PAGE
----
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The overcompensation model

In order to understand a bit more what is the overcompensation model or supercompensation model, we should explain before what the

principle of biological adaptation means (cf.Grosser, Starischka, Zimmermann, 2004).


Principle of biological adaptation


Our organism is constantly adapting to balance itself (homoeostasis). Through regulating mechanisms and receptors, our organism's balance is continuously being monitored. For instance, if there is any weak point in our body, our system will respond to it by setting up all necessary measures to ensure that this weak point will be strengthened.

On the other hand, any planned or unplanned high stress that reaches the organism in the form of exceeding a critical stimulus threshold is a disturbance of its balance and leads to a reduction of the performance level.

During the following regeneration phase, the organism does not simply react by restoring itself to the old state but it "overcompensates" (=overcompensation) to be better prepared for the next stress. This leads to a higher functional state in order to be better equipped in case another event with the same amount of stress occurs.


What does overcompensation mean in training context?


After an intense 30-min jogging for instance, the glycogen stocks of the used muscles decrease. In order to compensate, the organism will fill up its stocks during the recovery phase, not only to the old state but beyond the initial level. In order to take advantage of the overcompensation and get some results, you should neither have a too long recovery time nor a too short one between two training sessions.


Fatigue and recovery type


To allow our organism to generate biological adaptations, we should give it adapted time for recovery otherwise excessive level of stress will lead to fatigue.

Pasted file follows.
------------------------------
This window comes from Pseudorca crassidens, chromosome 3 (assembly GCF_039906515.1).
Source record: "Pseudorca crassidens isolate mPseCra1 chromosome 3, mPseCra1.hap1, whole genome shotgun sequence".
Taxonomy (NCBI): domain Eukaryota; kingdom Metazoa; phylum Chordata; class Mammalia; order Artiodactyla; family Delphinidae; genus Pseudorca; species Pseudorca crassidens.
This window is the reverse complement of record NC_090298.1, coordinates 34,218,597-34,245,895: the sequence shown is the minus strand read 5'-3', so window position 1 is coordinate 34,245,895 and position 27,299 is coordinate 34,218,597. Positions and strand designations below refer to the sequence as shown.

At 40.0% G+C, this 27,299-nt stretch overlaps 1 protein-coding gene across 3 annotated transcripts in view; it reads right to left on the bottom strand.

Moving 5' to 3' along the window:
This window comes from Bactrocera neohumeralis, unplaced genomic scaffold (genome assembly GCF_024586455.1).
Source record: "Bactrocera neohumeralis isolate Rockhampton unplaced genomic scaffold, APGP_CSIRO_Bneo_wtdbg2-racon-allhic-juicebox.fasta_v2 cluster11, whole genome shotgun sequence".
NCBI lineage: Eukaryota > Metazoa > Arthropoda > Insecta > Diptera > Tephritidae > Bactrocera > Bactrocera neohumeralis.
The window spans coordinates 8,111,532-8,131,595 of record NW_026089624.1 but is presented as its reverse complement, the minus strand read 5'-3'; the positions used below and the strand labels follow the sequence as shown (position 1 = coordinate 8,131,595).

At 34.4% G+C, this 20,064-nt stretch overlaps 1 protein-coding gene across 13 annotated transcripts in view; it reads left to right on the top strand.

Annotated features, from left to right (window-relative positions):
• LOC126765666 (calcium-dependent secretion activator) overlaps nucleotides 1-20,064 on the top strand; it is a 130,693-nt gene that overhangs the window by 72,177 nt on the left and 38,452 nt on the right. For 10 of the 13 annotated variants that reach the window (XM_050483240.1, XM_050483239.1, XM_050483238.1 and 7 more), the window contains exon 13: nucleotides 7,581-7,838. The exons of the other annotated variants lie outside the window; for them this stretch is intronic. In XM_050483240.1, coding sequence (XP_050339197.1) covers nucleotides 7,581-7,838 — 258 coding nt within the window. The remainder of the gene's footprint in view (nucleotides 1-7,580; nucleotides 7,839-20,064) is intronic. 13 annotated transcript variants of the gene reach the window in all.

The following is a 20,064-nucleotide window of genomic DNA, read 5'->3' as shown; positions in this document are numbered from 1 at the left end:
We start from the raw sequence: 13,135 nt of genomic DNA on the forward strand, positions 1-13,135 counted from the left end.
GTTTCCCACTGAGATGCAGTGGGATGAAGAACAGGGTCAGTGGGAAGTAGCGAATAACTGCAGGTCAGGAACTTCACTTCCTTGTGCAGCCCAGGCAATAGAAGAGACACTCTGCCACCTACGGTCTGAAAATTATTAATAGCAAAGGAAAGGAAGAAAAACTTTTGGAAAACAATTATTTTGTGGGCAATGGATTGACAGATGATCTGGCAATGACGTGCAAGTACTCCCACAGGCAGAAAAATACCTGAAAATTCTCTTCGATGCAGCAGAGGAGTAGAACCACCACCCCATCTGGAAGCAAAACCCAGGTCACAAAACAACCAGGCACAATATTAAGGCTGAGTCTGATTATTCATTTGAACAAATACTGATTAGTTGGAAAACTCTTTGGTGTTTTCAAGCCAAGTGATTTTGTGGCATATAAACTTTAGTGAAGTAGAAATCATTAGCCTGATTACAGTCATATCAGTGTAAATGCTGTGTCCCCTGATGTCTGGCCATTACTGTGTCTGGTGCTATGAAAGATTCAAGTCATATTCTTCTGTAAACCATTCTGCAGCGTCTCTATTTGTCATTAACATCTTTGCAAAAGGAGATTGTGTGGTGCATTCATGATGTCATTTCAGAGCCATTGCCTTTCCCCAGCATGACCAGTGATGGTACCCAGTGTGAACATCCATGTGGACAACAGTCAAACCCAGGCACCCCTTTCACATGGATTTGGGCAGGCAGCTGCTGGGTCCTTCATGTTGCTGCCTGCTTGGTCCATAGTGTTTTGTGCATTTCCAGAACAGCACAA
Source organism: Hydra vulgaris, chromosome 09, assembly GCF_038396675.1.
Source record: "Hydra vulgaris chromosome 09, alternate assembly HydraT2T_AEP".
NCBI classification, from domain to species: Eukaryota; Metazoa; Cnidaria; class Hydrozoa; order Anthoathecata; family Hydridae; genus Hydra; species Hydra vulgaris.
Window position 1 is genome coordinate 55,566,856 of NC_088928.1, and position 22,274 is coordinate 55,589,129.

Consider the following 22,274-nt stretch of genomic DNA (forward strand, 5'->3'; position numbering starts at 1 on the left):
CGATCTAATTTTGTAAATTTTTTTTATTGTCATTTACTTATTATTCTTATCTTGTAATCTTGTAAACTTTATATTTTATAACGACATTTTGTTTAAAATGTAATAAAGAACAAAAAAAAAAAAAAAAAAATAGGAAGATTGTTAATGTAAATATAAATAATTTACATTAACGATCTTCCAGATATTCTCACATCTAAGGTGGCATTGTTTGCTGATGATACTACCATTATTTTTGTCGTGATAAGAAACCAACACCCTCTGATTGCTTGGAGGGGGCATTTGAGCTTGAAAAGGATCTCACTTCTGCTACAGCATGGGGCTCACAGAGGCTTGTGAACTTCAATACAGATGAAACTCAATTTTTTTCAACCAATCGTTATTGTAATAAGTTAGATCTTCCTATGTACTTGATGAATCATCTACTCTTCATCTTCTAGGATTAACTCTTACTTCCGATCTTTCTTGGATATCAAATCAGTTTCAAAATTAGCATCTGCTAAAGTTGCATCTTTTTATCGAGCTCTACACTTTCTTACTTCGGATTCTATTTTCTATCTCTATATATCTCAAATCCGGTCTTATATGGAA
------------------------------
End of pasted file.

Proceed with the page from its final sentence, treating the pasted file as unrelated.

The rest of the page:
Signs of fatigue can be:

  • less performance

  • problem of coordination

  • slower time of reaction

  • loss of motivation and drive


Hence the importance of allocating oneself recovery phases after stress phases with accompanying fatigue. Recovery could be active or passive.

  • Active recovery involves exercising different muscles as the ones trained during the last workout. For example, after an upper body session at the gym, train your lower body by riding your bike or do some easy mobility exercises.

  • Passive recovery means just enjoying a bath, a massage as well as some good sleep.

Combining both recovery types is actually optimal.


Nevertheless, it is difficult to really know when the recovery time should end. It depends on the trained muscles and on the physical condition of the person. Usually, a recovery time of 24h to 48h for trained people and at least 48h for less trained people is recommended.

If the next workout occurs during the recovery, overtraining may occur. In the contrary, if no further workout takes place, the fitness level will slowly decline back towards the initial level of fitness. Optimally, the next workout should occur during the overcompensation period so that the body will advance to a higher level of fitness.


Model of overcompensation
Model of overcompensation (cf. Boeckh-Behrens/Buskies, 2001). Chart: Coach Claire Fitness

Coach Claire

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